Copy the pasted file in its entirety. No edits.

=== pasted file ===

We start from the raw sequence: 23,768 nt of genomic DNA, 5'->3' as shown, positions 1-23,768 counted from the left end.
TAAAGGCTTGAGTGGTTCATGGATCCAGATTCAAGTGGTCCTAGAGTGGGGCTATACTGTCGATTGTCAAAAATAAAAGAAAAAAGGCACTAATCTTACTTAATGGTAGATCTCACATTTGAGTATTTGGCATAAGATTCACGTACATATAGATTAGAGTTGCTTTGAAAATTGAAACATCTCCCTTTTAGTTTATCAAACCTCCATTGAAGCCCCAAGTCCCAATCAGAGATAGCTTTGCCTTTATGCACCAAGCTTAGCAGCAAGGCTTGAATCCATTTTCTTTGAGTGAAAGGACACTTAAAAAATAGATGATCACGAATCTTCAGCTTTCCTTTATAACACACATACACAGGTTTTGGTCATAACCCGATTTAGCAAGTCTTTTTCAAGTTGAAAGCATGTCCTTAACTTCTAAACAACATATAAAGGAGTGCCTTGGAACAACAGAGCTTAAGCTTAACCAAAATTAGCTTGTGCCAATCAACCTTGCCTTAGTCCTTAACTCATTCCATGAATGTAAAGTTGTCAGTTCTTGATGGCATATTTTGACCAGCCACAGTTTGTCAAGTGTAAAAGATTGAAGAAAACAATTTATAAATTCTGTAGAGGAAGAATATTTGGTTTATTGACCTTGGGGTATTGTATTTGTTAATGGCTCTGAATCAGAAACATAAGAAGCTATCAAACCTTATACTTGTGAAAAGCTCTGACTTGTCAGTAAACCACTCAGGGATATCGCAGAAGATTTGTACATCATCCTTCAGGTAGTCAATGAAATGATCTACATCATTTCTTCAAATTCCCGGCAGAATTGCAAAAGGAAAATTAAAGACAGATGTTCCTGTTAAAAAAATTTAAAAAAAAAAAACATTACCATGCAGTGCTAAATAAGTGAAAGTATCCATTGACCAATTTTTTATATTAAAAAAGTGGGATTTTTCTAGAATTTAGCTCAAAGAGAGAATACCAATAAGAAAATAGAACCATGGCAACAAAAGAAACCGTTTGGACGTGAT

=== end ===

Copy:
We start from the raw sequence: 23,768 nt of genomic DNA, 5'->3' as shown, positions 1-23,768 counted from the left end.
TAAAGGCTTGAGTGGTTCATGGATCCAGATTCAAGTGGTCCTAGAGTGGGGCTATACTGTCGATTGTCAAAAATAAAAGAAAAAAGGCACTAATCTTACTTAATGGTAGATCTCACATTTGAGTATTTGGCATAAGATTCACGTACATATAGATTAGAGTTGCTTTGAAAATTGAAACATCTCCCTTTTAGTTTATCAAACCTCCATTGAAGCCCCAAGTCCCAATCAGAGATAGCTTTGCCTTTATGCACCAAGCTTAGCAGCAAGGCTTGAATCCATTTTCTTTGAGTGAAAGGACACTTAAAAAATAGATGATCACGAATCTTCAGCTTTCCTTTATAACACACATACACAGGTTTTGGTCATAACCCGATTTAGCAAGTCTTTTTCAAGTTGAAAGCATGTCCTTAACTTCTAAACAACATATAAAGGAGTGCCTTGGAACAACAGAGCTTAAGCTTAACCAAAATTAGCTTGTGCCAATCAACCTTGCCTTAGTCCTTAACTCATTCCATGAATGTAAAGTTGTCAGTTCTTGATGGCATATTTTGACCAGCCACAGTTTGTCAAGTGTAAAAGATTGAAGAAAACAATTTATAAATTCTGTAGAGGAAGAATATTTGGTTTATTGACCTTGGGGTATTGTATTTGTTAATGGCTCTGAATCAGAAACATAAGAAGCTATCAAACCTTATACTTGTGAAAAGCTCTGACTTGTCAGTAAACCACTCAGGGATATCGCAGAAGATTTGTACATCATCCTTCAGGTAGTCAATGAAATGATCTACATCATTTCTTCAAATTCCCGGCAGAATTGCAAAAGGAAAATTAAAGACAGATGTTCCTGTTAAAAAAATTTAAAAAAAAAAAACATTACCATGCAGTGCTAAATAAGTGAAAGTATCCATTGACCAATTTTTTATATTAAAAAAGTGGGATTTTTCTAGAATTTAGCTCAAAGAGAGAATACCAATAAGAAAATAGAACCATGGCAACAAAAGAAACCGTTTGGACGTGAT